• Low blood pressure (reports say this can add 4 years to your life expectancy)
  • Low cholesterol readings (report findings say this can add 4 year to your life expectancy)
  • Healthy weight: 1 to 3 years (this can add between 1-2 years to your life according to research findings)
  • Not smoking: (it’s not surprising that research shows not smoking can add 14 years to your lifespan)
  • Regular exercise: (1 to 3 years can be added to life expectancy through adopting a regular exercise regime)

Be aware of your emotions

So in conjunction with making some healthy lifestyle and diet choices you need to also address those stagnant emotions that you are harboring and it all starts with being aware of your emotions. Most of us have a natural tendency to avoid facing up to our emotions meaning that we repress our emotions instead of dealing with them. This is because they are often painful, traumatic and upsetting to face-up-to. We might try to repress our negative emotions by pretending everything is alright when it isn’t – how many times have you said ‘’I’m fine’’, when nothing could be further from the truth?  Other repressing techniques include: denying that any problem exists, turning to alcohol, comfort eating, addictions or using media, television or the internet for distraction. Unfortunately, negative emotions and negative feelings don’t just go away. Instead the negativity is left to fester away inside you and will eventually become overwhelming and rise to the surface. The best thing to do when you are feeling angry or down is to be aware of the emotions inside you and allow yourself to fully feel them and release them.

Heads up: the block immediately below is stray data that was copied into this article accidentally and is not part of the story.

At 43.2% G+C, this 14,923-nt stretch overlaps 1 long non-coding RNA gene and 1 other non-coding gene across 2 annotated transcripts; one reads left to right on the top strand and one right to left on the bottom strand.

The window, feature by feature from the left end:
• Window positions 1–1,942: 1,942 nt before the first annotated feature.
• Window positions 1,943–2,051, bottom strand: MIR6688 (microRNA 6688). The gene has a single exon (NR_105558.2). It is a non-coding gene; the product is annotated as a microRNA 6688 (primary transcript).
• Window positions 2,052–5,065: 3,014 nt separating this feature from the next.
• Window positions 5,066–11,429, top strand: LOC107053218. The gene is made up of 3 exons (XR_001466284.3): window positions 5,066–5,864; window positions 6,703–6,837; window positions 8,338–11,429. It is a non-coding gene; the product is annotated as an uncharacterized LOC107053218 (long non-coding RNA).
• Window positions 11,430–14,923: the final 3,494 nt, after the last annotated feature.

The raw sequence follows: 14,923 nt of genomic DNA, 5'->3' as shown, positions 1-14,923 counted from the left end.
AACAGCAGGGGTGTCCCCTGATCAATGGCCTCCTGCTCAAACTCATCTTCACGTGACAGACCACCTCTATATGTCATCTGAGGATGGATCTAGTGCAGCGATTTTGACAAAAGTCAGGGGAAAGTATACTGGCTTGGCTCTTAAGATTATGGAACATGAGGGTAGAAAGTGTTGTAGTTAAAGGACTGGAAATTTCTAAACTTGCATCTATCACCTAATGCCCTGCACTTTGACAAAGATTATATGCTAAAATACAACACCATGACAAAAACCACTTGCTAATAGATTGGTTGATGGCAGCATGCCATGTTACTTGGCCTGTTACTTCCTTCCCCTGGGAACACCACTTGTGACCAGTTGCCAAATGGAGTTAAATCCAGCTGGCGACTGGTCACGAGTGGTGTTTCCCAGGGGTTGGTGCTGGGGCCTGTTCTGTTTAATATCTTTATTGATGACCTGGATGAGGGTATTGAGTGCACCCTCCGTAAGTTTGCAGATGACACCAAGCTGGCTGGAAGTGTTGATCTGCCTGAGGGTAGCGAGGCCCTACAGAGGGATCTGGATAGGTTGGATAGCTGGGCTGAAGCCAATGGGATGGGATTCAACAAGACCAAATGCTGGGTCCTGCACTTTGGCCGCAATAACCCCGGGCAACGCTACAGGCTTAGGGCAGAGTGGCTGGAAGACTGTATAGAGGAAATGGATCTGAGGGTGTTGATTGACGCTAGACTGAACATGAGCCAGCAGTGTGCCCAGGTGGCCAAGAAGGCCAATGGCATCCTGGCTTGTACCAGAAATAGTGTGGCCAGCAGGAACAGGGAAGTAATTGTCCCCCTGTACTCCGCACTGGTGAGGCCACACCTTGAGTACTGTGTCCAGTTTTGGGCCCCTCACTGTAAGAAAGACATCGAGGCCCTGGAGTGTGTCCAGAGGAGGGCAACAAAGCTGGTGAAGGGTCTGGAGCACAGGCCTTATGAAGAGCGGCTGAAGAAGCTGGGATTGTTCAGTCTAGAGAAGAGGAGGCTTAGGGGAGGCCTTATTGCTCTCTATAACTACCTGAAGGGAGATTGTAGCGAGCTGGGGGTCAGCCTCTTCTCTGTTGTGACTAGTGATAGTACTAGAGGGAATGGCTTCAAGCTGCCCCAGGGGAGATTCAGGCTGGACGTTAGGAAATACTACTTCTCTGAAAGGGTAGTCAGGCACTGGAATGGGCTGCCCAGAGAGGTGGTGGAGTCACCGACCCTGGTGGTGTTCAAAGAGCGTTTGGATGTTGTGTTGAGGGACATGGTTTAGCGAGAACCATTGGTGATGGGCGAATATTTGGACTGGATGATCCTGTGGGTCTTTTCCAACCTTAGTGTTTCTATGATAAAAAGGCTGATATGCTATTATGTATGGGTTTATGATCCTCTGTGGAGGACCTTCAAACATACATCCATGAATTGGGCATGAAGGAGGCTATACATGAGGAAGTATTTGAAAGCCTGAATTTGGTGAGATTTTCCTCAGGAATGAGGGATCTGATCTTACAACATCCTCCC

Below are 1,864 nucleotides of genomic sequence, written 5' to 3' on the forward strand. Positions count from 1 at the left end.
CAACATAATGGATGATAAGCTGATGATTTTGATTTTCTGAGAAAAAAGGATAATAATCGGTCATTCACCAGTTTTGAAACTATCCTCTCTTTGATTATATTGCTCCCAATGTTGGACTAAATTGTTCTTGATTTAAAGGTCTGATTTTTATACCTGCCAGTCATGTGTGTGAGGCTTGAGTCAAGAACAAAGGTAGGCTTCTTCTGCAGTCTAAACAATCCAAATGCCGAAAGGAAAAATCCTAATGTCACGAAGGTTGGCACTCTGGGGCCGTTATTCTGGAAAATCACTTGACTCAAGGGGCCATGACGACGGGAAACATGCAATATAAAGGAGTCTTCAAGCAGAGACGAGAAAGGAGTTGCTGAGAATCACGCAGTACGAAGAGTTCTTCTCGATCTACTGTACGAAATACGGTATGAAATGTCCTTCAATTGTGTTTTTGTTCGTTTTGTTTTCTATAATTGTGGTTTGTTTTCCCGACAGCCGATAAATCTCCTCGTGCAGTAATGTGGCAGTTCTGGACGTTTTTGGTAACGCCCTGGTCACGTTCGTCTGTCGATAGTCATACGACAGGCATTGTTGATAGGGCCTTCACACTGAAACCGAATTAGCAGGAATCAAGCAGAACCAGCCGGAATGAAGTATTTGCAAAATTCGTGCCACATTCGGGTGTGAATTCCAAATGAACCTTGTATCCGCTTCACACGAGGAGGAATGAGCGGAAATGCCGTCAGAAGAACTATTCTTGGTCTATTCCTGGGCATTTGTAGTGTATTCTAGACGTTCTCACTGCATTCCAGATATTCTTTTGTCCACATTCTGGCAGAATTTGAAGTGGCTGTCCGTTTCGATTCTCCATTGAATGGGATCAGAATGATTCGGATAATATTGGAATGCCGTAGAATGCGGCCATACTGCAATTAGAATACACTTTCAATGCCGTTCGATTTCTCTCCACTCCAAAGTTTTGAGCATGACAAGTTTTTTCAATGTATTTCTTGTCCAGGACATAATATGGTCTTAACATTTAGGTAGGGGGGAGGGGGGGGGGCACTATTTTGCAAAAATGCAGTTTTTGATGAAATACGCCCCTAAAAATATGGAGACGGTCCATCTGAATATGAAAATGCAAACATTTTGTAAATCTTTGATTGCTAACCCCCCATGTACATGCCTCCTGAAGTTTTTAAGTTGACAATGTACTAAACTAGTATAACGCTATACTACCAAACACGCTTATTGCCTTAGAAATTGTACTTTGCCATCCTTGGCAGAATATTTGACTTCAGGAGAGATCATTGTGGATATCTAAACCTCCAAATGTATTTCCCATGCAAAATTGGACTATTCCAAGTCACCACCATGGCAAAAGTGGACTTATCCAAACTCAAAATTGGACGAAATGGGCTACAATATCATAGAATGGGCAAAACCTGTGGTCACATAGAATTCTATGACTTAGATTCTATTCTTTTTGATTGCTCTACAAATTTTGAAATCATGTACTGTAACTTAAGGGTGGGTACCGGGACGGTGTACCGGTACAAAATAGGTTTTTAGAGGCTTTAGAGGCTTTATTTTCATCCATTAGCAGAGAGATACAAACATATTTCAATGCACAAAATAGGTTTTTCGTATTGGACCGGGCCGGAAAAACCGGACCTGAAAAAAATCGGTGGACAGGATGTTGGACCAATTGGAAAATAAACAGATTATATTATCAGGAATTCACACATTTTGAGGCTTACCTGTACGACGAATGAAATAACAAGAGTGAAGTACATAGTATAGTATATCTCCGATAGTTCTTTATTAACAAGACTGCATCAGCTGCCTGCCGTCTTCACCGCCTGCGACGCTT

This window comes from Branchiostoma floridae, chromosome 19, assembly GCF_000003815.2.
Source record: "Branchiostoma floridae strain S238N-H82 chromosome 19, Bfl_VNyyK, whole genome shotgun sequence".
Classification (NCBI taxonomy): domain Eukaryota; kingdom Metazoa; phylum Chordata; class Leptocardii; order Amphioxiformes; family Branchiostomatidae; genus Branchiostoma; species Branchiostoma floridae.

Although releasing negative emotions is perhaps not as easy as it sounds. Emotional Detox expert and author, Mal Weeraratne, explains that ‘negative emotions are often buried, but they are not forgotten’. He elaborated by saying, ‘Whether you are recalling good or bad memories your body is programmed to be able to be able to repeat the emotional experience which can be accessed through the body in many ways’’. Mal recommends deep tissue bodywork, an alkaline diet, time in nature, sounding exercises and deep breathing exercises. He confirmed that it is essential for overall health and well being that negative emotions are released.

We may not always see the connection between our emotional and physical health, but the scientific evidence shows us that there is indeed a connection between the two. Therefore, for optimum heart health and overall well-being, it is important to purify not only your physical body but also your mind. Perhaps it’s time to put down the juicing machine and lie down on the yoga mat and consider releasing trapped negative emotions.

Mal Weeraratne, founder of the Tantric Journey School of Healing & Awakening has created a powerful and transformative form of therapy that is capable of releasing trauma at a cellular level within the body. If you would like to find out more, please visit the website here.